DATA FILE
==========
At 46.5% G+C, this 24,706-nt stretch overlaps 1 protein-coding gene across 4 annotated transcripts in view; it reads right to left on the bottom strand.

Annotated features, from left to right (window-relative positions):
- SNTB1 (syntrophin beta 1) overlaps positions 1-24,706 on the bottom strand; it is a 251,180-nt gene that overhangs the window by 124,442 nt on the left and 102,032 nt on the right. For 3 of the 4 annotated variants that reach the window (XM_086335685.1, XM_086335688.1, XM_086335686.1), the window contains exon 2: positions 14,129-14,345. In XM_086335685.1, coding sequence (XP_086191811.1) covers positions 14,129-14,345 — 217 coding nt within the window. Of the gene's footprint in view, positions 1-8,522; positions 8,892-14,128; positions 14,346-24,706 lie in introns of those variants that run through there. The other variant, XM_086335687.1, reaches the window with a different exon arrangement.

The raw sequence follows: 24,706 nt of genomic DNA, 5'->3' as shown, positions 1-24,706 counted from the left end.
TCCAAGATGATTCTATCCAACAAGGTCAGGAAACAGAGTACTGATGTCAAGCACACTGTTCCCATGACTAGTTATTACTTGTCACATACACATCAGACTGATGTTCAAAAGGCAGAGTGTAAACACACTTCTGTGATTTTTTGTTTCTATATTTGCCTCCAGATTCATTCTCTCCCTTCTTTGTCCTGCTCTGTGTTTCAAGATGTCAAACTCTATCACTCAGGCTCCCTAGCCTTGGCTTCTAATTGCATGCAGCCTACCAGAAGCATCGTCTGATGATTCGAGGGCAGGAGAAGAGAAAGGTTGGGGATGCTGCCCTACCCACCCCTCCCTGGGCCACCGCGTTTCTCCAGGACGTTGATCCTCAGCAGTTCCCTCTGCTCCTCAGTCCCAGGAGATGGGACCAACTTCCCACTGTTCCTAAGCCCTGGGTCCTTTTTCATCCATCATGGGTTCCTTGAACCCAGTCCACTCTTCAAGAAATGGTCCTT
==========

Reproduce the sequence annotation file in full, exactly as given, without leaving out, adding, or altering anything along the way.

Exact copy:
At 46.5% G+C, this 24,706-nt stretch overlaps 1 protein-coding gene across 4 annotated transcripts in view; it reads right to left on the bottom strand.

Annotated features, from left to right (window-relative positions):
- SNTB1 (syntrophin beta 1) overlaps positions 1-24,706 on the bottom strand; it is a 251,180-nt gene that overhangs the window by 124,442 nt on the left and 102,032 nt on the right. For 3 of the 4 annotated variants that reach the window (XM_086335685.1, XM_086335688.1, XM_086335686.1), the window contains exon 2: positions 14,129-14,345. In XM_086335685.1, coding sequence (XP_086191811.1) covers positions 14,129-14,345 — 217 coding nt within the window. Of the gene's footprint in view, positions 1-8,522; positions 8,892-14,128; positions 14,346-24,706 lie in introns of those variants that run through there. The other variant, XM_086335687.1, reaches the window with a different exon arrangement.

The raw sequence follows: 24,706 nt of genomic DNA, 5'->3' as shown, positions 1-24,706 counted from the left end.
TCCAAGATGATTCTATCCAACAAGGTCAGGAAACAGAGTACTGATGTCAAGCACACTGTTCCCATGACTAGTTATTACTTGTCACATACACATCAGACTGATGTTCAAAAGGCAGAGTGTAAACACACTTCTGTGATTTTTTGTTTCTATATTTGCCTCCAGATTCATTCTCTCCCTTCTTTGTCCTGCTCTGTGTTTCAAGATGTCAAACTCTATCACTCAGGCTCCCTAGCCTTGGCTTCTAATTGCATGCAGCCTACCAGAAGCATCGTCTGATGATTCGAGGGCAGGAGAAGAGAAAGGTTGGGGATGCTGCCCTACCCACCCCTCCCTGGGCCACCGCGTTTCTCCAGGACGTTGATCCTCAGCAGTTCCCTCTGCTCCTCAGTCCCAGGAGATGGGACCAACTTCCCACTGTTCCTAAGCCCTGGGTCCTTTTTCATCCATCATGGGTTCCTTGAACCCAGTCCACTCTTCAAGAAATGGTCCTT